5
$\begingroup$

enter image description here

I have a few questions on this problem I solved:

1) Why does carbon "b" on methyl vinyl ketone attack carbon "5" on the lactone? Why not carbon "2"?

2) The answer key says that the end product should have "trans" stereochemistry. The internal ester group should be opposite the carbonyl group as shown in my picture. Why is this the case? Does this have to do with the endo rule?

$\endgroup$
  • $\begingroup$ Your diagram shows "b" connected to "2", yet you're saying the correct result is "b" connects to "5". Is that correct? $\endgroup$ – ron Oct 13 '15 at 14:05
  • $\begingroup$ Note that the product is a cyclohexene, which can't adopt a true chair conformation as shown in the last drawing. $\endgroup$ – jerepierre Oct 13 '15 at 15:51
3
$\begingroup$

1) The regiochemistry of the product can be predicted by drawing resonance structures of the diene and dienophile, allowing us to assign partial charges to the reactive centers. Doing that shows us that 2 and a are partially positive while 5 and b are partially negative. We'd then predict that 5 attacks a and b attacks 2. This answer has a figure showing prediction of regiochemistry this way.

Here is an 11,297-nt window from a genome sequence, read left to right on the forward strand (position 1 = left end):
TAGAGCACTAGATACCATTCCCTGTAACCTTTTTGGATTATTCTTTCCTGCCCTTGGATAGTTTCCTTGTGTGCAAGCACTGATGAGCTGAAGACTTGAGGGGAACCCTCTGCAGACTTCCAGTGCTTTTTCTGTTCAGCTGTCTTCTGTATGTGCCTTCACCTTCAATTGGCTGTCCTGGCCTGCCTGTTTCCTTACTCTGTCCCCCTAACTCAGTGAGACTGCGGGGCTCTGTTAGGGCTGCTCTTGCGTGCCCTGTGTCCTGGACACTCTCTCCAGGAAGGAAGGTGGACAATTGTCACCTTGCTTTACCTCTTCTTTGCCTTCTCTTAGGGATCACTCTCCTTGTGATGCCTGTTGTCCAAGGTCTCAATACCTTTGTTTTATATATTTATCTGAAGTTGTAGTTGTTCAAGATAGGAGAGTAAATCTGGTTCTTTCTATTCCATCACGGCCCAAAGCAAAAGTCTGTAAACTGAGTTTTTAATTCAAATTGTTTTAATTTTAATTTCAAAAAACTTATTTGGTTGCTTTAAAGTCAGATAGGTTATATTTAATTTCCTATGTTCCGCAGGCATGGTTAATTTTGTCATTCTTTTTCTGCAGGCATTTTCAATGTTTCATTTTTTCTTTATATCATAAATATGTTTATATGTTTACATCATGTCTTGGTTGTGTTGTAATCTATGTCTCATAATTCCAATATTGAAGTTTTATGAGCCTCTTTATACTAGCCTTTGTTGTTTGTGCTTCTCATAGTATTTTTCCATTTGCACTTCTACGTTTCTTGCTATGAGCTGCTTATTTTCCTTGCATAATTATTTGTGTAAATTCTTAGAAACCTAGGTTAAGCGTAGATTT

2) We would predict that the product is the endo- product, which would have the bridging ester on the opposite side of the cyclohexene relative to the methyl ketone. This has to do with the endo-rule, which is classically explained by secondary orbital overlap between the the lobe of the HOMO on carbon 4 interacting with the lobe of the LUMO on carbon c. Keep in mind that this trend does exist, but mixtures of endo and exo are common.

$\endgroup$
  • $\begingroup$ Figures will be added when I have time later. $\endgroup$ – jerepierre Oct 13 '15 at 16:04

Your Answer

By clicking “Post Your Answer”, you agree to our terms of service, privacy policy and cookie policy

Not the answer you're looking for? Browse other questions tagged or ask your own question.